Frank Graeber is manager application engineering at Mathworks.

27 February

Electrification is gaining momentum in many industries and is driving independence from fossil fuel-based technologies. With the use of power electronics, batteries and electrical machines of all sizes, it has become commonplace to use a growing number of embedded systems for control and regulation. How can engineers design such complex systems, iterate quickly and validate their designs along the way? For many developers in industries like renewable energy, mechatronics and transportation, the answer is model-based design.

Progressive electrification presents two challenges: the development of individual components and the optimization of the overall system. In traditional component development, requirements and interfaces are clearly defined. The aim is to implement these components quickly and efficiently, often using model-based design. However, the true complexity only unfolds in the system-wide optimization, which includes not only individual vehicle components but also the interaction of the vehicle, charging infrastructure and energy generation.

The development of systems and components can no longer be viewed separately; instead, they must be interlinked. Electrification therefore crosses domain boundaries and different technologies. Looking at the system as a whole helps to define requirements and develop a deeper understanding of component boundaries. A comprehensive system design makes it possible to integrate the different requirements of manufacturers and hardware platforms and to make a manufacturer-independent hardware selection.

Mathworks systems engineering
Link system requirements to architecture models to establish requirements traceability and perform requirement coverage analysis or impact analysis.

Hardware independence

In addition to efficient system modeling, model-based design enables hardware-independent algorithm development: algorithms implemented on an embedded system can be developed and verified independently of the hardware platform. This enables the integration of controllers as components that don’t yet have to be implemented as specific hardware in the model. Only in the second step is the algorithm implemented on a specific hardware platform with the help of hardware support packages. These support automated code generation and virtual hardware-in-the-loop simulation.

This approach is already widely used in the automotive industry. The move toward battery electric vehicles (BEV) and autonomous driving (AD) is leading to a growing need for new electrical/electronic (E/E) architectures, increased computing power and increasingly complex algorithms. In addition, recent disruptions in the semiconductor automotive supply chain have highlighted the importance of semiconductors and the need for cross-platform flexibility.

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AI in electrification

In many respects, the use of artificial intelligence (AI) is setting new standards for the further development of electrification. For example, AI methods that enable the creation of models for physical components or systems significantly accelerate the simulation process while mapping the essential behavior of the system. The integration of AI models into validation and testing also offers advantages. The development of virtual sensor systems using AI is another innovative field. These provide critical signals for the control of electrical systems without recurring material costs or maintenance.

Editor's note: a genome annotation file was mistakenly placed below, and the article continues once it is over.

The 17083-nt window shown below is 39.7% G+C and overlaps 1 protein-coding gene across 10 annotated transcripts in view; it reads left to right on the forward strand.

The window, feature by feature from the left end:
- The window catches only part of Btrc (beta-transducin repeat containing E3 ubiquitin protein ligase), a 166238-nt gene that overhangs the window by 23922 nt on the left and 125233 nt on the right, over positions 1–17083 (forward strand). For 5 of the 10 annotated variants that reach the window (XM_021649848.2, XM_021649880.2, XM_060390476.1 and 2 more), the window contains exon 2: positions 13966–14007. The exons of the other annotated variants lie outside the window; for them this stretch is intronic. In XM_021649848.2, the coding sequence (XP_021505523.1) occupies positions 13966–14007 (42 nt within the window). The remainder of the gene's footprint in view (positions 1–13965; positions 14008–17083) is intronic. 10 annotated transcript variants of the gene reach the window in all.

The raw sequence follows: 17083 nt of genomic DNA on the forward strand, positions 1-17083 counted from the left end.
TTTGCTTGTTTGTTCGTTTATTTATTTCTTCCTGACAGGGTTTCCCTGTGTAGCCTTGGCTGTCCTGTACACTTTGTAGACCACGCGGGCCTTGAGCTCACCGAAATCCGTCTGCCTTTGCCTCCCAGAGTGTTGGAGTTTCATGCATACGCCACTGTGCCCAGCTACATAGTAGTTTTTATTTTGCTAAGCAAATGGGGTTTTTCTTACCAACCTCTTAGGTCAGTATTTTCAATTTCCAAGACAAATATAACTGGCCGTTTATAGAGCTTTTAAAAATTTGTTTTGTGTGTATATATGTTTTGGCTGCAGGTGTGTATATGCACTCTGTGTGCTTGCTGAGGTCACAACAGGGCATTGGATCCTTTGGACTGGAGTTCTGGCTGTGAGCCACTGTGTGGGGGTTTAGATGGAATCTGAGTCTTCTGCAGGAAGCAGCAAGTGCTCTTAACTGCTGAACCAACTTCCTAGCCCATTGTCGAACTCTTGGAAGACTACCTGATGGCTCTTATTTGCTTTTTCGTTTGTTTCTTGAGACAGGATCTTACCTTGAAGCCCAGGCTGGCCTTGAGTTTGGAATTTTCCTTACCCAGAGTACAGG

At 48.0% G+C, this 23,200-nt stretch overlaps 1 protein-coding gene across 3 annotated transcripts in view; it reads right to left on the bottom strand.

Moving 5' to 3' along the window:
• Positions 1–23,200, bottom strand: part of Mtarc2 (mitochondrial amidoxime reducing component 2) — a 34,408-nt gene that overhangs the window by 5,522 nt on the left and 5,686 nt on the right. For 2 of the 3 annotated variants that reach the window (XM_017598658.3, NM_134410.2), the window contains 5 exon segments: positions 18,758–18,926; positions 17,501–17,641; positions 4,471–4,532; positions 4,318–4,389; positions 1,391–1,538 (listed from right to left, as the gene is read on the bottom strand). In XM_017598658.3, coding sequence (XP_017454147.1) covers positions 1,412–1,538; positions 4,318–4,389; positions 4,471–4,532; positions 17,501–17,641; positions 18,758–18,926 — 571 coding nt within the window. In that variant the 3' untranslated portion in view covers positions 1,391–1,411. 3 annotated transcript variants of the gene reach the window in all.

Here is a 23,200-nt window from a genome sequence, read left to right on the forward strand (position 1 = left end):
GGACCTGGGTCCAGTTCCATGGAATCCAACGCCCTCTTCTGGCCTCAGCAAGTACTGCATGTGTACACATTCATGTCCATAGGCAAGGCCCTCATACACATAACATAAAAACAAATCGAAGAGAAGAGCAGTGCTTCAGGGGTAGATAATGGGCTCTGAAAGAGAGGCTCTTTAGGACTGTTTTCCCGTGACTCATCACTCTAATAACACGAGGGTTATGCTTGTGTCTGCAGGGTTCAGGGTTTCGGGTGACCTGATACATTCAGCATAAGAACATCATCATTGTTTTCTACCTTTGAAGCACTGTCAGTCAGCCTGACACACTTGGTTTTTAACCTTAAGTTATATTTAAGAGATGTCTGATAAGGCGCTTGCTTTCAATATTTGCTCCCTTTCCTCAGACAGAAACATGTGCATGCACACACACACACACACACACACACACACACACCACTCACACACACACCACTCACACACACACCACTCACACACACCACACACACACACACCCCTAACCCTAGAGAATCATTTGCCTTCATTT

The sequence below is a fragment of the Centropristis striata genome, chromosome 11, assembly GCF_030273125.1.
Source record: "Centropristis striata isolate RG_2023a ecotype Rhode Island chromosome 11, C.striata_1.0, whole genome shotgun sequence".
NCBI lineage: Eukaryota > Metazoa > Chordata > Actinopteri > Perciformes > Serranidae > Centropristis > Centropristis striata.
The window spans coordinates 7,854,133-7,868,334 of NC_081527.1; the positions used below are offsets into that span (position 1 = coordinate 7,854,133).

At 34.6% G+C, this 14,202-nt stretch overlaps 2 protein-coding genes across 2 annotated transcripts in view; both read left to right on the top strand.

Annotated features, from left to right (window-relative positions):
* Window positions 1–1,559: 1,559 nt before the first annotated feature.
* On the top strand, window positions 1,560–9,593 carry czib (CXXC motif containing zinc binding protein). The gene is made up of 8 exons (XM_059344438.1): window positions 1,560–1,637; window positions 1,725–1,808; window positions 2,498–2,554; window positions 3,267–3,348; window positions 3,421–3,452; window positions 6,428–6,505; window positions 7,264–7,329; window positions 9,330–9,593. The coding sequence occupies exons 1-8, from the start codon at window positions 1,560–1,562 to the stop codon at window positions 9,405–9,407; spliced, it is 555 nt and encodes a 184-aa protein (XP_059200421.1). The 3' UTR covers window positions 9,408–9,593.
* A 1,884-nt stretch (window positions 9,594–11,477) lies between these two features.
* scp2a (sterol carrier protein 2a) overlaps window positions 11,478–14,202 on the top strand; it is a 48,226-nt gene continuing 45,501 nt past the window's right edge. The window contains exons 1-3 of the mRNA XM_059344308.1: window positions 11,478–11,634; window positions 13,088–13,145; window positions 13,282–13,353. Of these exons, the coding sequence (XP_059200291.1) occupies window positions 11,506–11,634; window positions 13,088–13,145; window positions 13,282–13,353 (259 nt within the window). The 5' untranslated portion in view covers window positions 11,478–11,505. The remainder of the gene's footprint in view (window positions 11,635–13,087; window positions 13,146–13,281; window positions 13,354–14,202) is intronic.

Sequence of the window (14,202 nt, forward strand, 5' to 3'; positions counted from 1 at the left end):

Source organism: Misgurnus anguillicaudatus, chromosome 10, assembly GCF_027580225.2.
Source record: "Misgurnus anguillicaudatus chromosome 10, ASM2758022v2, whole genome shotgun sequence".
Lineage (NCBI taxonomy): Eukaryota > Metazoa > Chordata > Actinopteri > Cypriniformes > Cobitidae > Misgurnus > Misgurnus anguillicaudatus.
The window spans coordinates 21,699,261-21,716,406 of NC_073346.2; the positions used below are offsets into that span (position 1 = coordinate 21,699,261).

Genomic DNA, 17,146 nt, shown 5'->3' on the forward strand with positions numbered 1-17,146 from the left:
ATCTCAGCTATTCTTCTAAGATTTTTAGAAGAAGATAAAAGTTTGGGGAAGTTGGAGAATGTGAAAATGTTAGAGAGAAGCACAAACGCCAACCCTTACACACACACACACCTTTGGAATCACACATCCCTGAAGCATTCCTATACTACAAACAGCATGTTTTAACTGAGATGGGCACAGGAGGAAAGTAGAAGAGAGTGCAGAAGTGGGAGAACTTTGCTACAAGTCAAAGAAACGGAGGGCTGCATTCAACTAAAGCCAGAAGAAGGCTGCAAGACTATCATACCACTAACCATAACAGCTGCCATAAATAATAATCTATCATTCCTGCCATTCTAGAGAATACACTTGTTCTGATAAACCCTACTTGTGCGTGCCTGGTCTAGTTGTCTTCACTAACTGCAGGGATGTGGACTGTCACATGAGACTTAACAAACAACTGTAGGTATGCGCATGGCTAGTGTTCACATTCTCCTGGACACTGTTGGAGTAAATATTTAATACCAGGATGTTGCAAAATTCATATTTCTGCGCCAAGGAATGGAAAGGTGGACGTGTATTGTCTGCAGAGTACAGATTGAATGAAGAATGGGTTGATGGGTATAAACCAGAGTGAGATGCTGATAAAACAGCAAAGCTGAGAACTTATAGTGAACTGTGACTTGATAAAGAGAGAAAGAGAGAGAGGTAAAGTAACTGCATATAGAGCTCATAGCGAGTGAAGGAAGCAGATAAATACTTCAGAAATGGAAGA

AI tools also enable the measurement of variables that are difficult to physically measure, such as the state of charge or the state of health within a battery management system (BMS). The creation of physics-based models and the generation of synthetic data for the training of such sensors are crucial. These models can be directly integrated into system models for validation.

AI-based approaches are also used for the development of control algorithms in non-linear systems, whereby models can be trained against simulated environments and integrated into simulation-based verifications. In the field of energy forecasting, AI applications help predict the power supply, demand and pricing more precisely, which leads to a reduction in uncertainties in electricity grid operations.

Mathworks AI for electrification

Cybersecurity in system development

The increasing networking of electrical systems also requires comprehensive consideration of cybersecurity to prevent cyberattacks and ensure the security of the infrastructure. Innovative approaches and the integration of security aspects in all phases of system development are required here.

Cybersecurity must be considered at every stage of system development, starting with system simulation and requirements engineering. Fortunately, the importance of cybersecurity is already being underpinned by the first set of rules, standards and regulations. It’s to be expected that legal regulations in this area will continue to increase. During implementation, the vulnerabilities identified in the system design must be secured by secure programming practices. Programming rules and robustness play a decisive role there.

Solution strategies for an electrified future

On the way to a revolutionary, electrified future, it’s all these integrated solutions that will enable a fast, efficient and safe implementation. Model-based design and AI are becoming pillars of development that not only overcome the boundaries between different technologies and manufacturers but also ensure the sustainable and safe operation of electrical systems. With these tools and methods, engineers and developers are ideally equipped to drive electrification forward and set the course for a more environmentally friendly and technologically intelligent world.

Edited by Nieke Roos